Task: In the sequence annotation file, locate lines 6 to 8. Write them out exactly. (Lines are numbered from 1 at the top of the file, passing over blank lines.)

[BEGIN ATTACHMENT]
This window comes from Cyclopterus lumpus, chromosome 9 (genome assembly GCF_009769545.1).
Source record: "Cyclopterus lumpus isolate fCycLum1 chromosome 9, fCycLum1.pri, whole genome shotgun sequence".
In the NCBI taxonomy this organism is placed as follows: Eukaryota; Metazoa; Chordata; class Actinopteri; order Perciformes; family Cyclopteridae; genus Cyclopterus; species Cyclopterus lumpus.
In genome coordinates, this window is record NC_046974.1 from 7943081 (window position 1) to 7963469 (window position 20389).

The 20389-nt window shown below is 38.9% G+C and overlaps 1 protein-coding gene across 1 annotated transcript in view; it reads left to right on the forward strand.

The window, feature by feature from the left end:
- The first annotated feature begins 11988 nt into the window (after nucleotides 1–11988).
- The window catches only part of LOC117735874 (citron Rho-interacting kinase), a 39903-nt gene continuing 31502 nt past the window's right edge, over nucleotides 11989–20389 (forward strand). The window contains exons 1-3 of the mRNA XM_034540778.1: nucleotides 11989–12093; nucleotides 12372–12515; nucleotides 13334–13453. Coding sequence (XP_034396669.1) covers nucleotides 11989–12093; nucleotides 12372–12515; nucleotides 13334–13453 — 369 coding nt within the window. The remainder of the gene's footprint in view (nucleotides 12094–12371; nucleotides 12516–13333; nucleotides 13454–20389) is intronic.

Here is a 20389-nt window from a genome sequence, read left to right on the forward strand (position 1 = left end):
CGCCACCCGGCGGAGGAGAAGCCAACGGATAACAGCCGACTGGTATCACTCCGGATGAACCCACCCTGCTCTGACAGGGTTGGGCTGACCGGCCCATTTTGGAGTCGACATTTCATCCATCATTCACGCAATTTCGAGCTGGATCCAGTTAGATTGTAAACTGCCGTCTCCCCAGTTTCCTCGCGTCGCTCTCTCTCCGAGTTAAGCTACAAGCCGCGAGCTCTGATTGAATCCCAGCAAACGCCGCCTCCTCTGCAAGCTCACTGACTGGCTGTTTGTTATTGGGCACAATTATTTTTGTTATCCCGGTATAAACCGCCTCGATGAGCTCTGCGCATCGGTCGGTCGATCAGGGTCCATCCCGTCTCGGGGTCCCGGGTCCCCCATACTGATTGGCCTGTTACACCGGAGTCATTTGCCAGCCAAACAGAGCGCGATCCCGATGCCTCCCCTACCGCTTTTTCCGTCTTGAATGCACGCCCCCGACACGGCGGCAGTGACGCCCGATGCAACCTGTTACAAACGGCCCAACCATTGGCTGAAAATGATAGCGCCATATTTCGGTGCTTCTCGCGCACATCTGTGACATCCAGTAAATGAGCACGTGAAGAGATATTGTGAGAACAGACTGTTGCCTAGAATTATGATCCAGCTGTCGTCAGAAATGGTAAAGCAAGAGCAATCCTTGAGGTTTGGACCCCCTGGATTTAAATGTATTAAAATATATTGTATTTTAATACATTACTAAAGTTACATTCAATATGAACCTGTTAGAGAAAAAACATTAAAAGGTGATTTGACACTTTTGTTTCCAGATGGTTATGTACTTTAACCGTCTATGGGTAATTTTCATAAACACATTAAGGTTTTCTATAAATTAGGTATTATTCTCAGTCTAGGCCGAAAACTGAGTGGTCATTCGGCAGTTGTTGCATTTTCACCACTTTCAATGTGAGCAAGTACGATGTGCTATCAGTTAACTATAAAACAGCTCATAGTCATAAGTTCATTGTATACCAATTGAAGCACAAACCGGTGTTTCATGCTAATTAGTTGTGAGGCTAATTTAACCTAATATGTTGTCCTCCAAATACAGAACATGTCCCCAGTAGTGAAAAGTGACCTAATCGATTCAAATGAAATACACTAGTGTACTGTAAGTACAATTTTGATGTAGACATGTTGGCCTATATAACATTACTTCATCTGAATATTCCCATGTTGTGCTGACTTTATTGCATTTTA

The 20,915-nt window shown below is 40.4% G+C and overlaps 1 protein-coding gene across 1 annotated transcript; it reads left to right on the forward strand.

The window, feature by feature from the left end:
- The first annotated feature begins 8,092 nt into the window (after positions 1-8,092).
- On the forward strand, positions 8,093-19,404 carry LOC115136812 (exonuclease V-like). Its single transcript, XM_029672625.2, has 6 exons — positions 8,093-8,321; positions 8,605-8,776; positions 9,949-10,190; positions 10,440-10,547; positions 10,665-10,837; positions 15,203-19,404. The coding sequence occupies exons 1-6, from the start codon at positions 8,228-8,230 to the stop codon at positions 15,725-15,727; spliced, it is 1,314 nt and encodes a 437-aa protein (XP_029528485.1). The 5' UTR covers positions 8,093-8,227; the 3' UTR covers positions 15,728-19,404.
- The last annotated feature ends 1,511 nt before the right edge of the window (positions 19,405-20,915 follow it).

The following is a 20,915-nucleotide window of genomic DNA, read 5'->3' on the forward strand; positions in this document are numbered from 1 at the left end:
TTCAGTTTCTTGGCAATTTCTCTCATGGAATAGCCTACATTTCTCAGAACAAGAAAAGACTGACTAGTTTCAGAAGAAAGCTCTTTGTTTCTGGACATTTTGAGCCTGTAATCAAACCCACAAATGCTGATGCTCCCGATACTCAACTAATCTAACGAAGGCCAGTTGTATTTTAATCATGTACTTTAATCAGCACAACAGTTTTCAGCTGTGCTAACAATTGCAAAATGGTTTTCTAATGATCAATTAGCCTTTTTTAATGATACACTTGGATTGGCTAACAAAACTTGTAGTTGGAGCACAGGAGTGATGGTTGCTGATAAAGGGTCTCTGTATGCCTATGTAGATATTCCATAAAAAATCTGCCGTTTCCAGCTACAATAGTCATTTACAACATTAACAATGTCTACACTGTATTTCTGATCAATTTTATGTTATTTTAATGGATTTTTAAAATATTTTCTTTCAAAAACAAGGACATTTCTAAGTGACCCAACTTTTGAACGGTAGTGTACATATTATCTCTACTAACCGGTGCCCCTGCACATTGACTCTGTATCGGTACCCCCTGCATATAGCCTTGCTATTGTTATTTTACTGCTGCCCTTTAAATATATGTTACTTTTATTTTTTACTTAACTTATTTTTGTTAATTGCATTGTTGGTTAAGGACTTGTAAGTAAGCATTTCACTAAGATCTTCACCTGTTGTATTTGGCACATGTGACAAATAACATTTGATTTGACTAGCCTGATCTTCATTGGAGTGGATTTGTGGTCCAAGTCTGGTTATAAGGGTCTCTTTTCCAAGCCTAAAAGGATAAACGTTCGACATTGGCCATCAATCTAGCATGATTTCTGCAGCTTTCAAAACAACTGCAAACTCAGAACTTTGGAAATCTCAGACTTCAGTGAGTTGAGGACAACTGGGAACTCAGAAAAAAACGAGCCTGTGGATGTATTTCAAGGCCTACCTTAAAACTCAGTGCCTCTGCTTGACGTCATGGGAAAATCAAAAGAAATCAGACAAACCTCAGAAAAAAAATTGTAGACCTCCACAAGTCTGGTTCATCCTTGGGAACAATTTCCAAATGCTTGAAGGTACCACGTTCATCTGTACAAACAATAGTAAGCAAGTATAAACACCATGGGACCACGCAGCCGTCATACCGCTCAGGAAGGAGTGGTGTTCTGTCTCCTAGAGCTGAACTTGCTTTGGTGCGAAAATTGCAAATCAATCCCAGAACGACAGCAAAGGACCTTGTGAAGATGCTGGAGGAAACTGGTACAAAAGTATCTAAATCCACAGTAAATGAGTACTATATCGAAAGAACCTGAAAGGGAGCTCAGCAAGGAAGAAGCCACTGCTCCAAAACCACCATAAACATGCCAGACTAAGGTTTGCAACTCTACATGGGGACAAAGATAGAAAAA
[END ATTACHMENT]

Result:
The window, feature by feature from the left end:
- The first annotated feature begins 11988 nt into the window (after nucleotides 1–11988).
- The window catches only part of LOC117735874 (citron Rho-interacting kinase), a 39903-nt gene continuing 31502 nt past the window's right edge, over nucleotides 11989–20389 (forward strand). The window contains exons 1-3 of the mRNA XM_034540778.1: nucleotides 11989–12093; nucleotides 12372–12515; nucleotides 13334–13453. Coding sequence (XP_034396669.1) covers nucleotides 11989–12093; nucleotides 12372–12515; nucleotides 13334–13453 — 369 coding nt within the window. The remainder of the gene's footprint in view (nucleotides 12094–12371; nucleotides 12516–13333; nucleotides 13454–20389) is intronic.